Barta hopes program flips a switch

| January 24, 2013

Kelsey Barta, a sophomore engineering student at Sweet Briar, will host about 20 area sixth-, seventh- and eighth-grade girls for an after-school “Engineering for Girls” event Thursday, Jan. 31 at Guion Science Center.

The workshop is the second of three events that Barta has planned as part of a scholarship-funded project intended to introduce girls to the field of engineering.

Kelsey Barta ’15

Each session allows the students to explore a different area of the discipline through hands-on activities. Last November, participants covered chemical engineering. On Feb. 14, the girls will build trebuchets from kits and test them to learn about mechanical engineering.

Barta devised the activity for Thursday’s session on her own, coming up with the idea for a ball-rolling game to show how electrical circuits work. Two separate open circuits — one that lights an LED when closed, the other wired to a buzzer — are enclosed in a shallow box.

Circular openings are cut into the lid covering the wiring so that a metal ball rolled around the surface when it is tilted can become seated on the exposed wires, closing the circuit to either light the LED or sound the buzzer.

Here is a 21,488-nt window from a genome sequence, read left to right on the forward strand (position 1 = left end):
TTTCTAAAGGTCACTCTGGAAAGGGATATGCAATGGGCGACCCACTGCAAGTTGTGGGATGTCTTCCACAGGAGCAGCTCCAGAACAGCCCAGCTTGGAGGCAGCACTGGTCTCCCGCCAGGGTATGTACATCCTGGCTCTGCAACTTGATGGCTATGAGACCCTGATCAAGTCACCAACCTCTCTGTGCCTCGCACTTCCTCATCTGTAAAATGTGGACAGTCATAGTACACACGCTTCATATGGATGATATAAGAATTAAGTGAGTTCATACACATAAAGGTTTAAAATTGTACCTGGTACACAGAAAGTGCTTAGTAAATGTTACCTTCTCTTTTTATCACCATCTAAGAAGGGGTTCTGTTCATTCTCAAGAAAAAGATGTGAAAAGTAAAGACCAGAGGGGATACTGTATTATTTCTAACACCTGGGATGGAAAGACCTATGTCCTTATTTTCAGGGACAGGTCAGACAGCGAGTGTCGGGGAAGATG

With help from Sweet Briar student volunteers, the girls will put the boxes together themselves, including wiring the circuits. The games are theirs to keep.

The Pannell Merit Scholarship funding the “Engineering for Girls” series allows recipients to spend their sophomore year exploring any project or topic that is important to them. Barta’s idea arose from her own experiences in her Seattle high school’s engineering pathways program, where she was one of only two girls.

“I always thought, ‘I don’t know why there aren’t other girls in here, because the stuff that we do is fun,’ ” she says. “So I figured middle school would probably be a good age to expose girls to engineering, because they can then discover what it is and that they can actually have a career in it.

Maybe as they move on to high school and start thinking about what they want to do, they might think of engineering.”

Jennifer McManamay

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Category: Engineering Science